Friday, September 4, 2009

2005, Still Peak

It is interesting how much oil numbers change over time. I have been watching the monthly EIA oil production numbers for years. In that time they keep claiming the world surpassed its 2005 production, only to change their mind and downgrade the production numbers.

Here are the values for the last Decade of oil production in thousand barrels per day:
1999: 65 922
2000: 68 495
2001: 68 099
2002: 67 158
2003: 69 433
2004: 72 481
2005: 73 728
2006: 73 466
2007: 72 989
2008: 73 709
2009: 71 847

The reason this jumps out at me in three months ago, the 2008 numbers were a little higher than the 2005 numbers. Six months ago the 2008 numbers were a lot higher than the 2005 numbers. As time passes the 2005 peak seems more and more likely.

This information alone isn't terribly interesting. Production dropping for oil on a four year time scale isn't that unusual, much more than that happened in the early 80s when the floor dropped out of the price. What makes this surprising was that in 2005 the price of oil averaged only $55 a barrel, less than the $62, $66,and $92 for the following three years. These high prices mean that for those years every country in the world was trying to squeeze as much oil out of the ground as they could. Despite all that effort though, production actually dropped.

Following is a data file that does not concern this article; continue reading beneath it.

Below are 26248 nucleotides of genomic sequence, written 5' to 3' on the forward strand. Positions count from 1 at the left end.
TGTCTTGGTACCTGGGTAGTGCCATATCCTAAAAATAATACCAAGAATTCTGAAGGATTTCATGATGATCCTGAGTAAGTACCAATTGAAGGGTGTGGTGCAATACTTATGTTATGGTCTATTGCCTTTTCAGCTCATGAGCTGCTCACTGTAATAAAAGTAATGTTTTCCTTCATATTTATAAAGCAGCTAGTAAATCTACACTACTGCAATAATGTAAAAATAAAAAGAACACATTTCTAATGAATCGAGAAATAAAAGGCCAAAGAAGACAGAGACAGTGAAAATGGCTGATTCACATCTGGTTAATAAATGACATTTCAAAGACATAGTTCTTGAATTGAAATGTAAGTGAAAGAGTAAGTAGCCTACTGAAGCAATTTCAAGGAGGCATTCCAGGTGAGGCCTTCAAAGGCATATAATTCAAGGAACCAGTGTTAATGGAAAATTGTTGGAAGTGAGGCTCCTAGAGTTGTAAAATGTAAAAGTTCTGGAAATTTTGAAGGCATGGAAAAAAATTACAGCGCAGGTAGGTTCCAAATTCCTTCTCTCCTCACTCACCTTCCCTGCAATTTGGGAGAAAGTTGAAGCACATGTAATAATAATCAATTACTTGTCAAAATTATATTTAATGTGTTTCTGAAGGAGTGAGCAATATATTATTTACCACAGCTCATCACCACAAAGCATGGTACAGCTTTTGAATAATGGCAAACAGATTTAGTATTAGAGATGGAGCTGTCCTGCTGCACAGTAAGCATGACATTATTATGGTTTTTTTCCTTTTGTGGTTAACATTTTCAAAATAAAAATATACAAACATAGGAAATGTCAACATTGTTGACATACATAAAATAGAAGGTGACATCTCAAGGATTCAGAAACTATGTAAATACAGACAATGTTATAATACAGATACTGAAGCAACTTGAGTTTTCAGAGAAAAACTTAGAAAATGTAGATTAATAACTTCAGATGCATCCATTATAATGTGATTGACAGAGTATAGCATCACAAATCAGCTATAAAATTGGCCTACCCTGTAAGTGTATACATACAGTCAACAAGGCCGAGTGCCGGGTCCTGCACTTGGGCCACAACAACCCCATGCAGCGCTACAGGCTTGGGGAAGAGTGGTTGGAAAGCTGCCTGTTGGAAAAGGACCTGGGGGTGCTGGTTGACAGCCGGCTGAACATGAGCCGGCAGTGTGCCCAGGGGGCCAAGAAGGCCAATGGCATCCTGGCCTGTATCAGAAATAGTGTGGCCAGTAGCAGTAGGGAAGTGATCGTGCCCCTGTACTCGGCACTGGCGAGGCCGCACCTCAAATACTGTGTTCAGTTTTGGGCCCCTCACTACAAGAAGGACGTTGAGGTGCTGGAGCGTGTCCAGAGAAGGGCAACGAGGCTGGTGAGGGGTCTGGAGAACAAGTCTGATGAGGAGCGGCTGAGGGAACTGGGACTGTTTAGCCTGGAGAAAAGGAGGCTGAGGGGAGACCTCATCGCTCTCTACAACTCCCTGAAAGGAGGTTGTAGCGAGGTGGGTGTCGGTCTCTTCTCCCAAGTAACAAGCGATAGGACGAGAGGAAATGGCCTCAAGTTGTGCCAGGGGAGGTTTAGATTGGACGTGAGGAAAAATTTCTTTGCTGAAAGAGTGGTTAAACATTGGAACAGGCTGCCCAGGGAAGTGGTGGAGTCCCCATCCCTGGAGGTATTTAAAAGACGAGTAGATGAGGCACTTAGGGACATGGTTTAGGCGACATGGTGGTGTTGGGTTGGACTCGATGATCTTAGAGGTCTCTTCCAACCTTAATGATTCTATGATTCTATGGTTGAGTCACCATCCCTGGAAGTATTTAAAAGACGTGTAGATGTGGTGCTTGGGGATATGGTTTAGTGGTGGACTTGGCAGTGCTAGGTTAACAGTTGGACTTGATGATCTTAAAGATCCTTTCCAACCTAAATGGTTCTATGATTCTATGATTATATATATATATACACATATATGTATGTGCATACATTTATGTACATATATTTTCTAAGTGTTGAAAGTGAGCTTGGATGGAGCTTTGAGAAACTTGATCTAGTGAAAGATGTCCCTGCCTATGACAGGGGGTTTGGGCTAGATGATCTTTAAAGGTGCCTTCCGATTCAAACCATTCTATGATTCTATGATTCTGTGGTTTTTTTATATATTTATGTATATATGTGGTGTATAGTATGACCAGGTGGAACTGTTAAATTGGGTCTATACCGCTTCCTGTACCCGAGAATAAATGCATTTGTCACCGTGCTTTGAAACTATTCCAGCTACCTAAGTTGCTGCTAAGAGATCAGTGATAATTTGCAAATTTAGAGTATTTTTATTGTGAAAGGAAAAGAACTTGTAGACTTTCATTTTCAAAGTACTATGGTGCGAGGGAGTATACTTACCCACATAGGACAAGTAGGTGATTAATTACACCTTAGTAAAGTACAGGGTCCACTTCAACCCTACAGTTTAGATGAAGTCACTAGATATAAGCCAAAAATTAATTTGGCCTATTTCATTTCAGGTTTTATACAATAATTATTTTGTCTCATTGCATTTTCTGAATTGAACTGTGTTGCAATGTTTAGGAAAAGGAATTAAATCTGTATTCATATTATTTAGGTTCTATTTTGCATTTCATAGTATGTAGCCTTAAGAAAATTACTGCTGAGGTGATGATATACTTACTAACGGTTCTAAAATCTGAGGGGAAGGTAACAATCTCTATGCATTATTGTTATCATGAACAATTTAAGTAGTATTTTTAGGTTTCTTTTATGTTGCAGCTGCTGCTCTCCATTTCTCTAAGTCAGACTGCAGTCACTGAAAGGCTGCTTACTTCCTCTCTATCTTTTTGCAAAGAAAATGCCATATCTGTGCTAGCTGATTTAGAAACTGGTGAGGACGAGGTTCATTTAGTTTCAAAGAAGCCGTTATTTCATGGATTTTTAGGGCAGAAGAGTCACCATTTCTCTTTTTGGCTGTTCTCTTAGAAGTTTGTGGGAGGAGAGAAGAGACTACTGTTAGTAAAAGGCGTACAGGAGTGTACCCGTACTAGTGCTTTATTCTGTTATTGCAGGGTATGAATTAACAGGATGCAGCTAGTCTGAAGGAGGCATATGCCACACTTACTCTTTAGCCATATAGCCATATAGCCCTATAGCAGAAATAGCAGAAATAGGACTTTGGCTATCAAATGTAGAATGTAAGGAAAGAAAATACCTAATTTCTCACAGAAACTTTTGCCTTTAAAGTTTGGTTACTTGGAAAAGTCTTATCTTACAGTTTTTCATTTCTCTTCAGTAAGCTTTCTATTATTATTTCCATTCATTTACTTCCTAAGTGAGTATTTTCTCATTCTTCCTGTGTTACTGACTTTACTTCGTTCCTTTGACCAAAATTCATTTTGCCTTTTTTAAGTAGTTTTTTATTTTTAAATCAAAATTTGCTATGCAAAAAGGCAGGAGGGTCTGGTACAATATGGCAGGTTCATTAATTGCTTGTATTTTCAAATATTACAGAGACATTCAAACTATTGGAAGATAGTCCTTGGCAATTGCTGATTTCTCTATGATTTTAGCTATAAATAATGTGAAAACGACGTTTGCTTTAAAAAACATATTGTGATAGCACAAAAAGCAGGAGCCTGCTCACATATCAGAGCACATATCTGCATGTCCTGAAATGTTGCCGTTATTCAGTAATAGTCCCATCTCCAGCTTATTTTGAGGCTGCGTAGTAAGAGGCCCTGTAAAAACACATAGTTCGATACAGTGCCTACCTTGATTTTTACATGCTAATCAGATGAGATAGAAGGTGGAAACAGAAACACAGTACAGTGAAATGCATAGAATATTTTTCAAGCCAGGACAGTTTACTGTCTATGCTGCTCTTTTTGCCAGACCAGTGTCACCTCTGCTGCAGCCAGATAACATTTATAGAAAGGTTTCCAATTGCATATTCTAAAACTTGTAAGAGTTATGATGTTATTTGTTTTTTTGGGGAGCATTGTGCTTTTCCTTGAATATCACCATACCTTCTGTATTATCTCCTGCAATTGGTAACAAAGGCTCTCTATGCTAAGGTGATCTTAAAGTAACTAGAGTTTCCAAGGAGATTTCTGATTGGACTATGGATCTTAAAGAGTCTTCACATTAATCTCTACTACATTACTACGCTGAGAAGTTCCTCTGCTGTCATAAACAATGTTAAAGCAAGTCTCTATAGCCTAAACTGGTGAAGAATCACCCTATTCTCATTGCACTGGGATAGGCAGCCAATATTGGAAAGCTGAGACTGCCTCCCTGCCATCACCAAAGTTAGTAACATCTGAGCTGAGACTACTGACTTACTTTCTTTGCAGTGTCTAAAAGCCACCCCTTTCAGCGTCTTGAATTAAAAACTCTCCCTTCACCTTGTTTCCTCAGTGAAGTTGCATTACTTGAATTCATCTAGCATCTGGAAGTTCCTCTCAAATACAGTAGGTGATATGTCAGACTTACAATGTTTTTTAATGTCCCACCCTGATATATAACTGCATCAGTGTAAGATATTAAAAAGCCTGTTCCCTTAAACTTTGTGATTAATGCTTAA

Even more surprising, today the price is up around $70 a barrel. Near historical inflation adjusted highs for the time period before 2006. Only from 1979-1982 was oil more expensive than it is now. This despite a huge decline in demand. That really does jump out and scream peak oil at me. However to really be sure I would want to see what the price and production do when the economy recovers. I haven't been watching the numbers as much recently because the last year is a nightmare to make sense of.

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